If this was 2010, RIM launching BBM on Android and iOS would have been viewed as a nod to open communication and a platform-agnostic product strategy. If this was 2010, it would have been marked as a win for RIM and a sign that company is here to fight. If this was 2010, RIM might still have a chance.
But at the close of 2013, BBM launching on Android and iOS is a swan song for Research In Motion-turned BlackBerry. And the 5 million downloads are just a hint of what could have been.
BlackBerry finally launched BBM on Android and iOS today, leaning on a reservation system likely to prevent the issues that plagued the first launch. And just eight hours after launching, BlackBerry took to Twitter to proclaim 5 million users had already downloaded the app. As of writing, BBM is the top free download in the App Store. The demand is there, but the future is not.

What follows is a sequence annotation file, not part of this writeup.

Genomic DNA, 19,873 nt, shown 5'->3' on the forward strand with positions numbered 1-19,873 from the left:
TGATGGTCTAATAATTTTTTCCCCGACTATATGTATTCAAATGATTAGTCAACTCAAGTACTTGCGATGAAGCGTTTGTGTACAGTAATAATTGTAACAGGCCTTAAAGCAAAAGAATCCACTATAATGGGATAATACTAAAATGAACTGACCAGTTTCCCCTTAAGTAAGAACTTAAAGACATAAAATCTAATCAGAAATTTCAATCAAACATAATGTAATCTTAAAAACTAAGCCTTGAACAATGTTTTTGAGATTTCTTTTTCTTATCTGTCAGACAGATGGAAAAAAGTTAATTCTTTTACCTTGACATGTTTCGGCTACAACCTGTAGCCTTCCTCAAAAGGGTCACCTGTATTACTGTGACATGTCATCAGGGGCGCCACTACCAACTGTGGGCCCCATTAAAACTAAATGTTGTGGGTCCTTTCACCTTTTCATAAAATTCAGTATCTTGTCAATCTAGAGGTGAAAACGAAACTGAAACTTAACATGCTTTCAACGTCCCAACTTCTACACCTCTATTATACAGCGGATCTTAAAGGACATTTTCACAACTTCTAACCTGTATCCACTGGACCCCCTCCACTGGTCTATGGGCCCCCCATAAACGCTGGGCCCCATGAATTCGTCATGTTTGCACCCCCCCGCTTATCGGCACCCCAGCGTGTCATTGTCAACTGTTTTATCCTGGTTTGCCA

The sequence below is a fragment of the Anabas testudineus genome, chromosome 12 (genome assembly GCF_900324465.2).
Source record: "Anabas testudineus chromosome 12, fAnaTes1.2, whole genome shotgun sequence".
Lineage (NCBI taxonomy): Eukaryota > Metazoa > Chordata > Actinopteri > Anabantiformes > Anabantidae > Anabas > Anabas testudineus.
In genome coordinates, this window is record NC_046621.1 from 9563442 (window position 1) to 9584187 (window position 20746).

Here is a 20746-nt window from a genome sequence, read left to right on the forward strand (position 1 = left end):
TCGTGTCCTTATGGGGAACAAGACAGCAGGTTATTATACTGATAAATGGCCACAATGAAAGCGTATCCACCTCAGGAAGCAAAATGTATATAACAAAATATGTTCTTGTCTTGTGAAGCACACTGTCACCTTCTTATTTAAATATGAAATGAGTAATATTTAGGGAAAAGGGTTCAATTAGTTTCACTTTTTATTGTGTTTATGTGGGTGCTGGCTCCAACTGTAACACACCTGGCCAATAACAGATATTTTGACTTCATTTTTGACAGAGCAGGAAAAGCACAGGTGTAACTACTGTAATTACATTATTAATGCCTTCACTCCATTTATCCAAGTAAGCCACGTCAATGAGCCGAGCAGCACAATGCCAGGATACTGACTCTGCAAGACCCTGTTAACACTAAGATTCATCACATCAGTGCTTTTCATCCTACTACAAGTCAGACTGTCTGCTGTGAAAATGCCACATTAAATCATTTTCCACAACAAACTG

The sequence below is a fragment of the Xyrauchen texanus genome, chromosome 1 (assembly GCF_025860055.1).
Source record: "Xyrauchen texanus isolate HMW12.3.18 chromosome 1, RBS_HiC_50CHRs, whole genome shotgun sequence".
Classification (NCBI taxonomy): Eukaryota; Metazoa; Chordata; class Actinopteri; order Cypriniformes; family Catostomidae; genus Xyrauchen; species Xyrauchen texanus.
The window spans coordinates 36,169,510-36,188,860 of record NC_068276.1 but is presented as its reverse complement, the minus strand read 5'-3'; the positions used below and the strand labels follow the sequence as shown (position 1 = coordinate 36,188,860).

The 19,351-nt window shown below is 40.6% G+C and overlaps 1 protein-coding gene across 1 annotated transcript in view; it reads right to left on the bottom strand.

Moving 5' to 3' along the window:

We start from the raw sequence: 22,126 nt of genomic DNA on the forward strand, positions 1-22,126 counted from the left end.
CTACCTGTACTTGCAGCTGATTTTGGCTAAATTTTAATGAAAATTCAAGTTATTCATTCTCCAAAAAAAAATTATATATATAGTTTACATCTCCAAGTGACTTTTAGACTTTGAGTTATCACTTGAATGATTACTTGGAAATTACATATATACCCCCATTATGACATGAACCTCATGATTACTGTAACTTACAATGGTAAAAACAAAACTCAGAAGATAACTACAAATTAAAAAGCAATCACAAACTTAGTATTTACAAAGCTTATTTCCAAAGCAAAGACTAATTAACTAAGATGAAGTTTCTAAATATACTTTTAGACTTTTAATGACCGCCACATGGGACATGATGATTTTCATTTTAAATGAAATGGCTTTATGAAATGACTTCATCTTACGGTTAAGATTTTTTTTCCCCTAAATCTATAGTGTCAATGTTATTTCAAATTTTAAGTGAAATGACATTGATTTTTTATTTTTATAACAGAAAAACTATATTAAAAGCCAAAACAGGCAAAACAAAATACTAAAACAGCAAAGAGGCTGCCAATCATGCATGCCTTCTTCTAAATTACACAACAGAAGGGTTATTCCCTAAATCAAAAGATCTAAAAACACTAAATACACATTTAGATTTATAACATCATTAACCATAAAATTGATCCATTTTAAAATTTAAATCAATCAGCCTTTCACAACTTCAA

BBM was once the king of messaging platforms. Hit Me Up On BBM. It was iMessage and ChatOn before either one existed. And even five years ago it seemed to work better than its modern day counterparts. It was RIM’s secret sauce and had the company been willing to share a few years back, things could have been different for the Canadian smartphone maker.
RIM’s decline was clear a few years ago, yet the company proceeded as business as usual. BBM could have been a type of Trojan horse, showing Android and iPhone users the strength of RIM’s platform. But the company took too long to launch the messaging app on competing platforms. BlackBerry is now seeking a corporate buyer. Canadian wireless companies are not carrying the latest BlackBerry. And it won’t be long until BBM will be just a footnote in the company’s storied and sad history.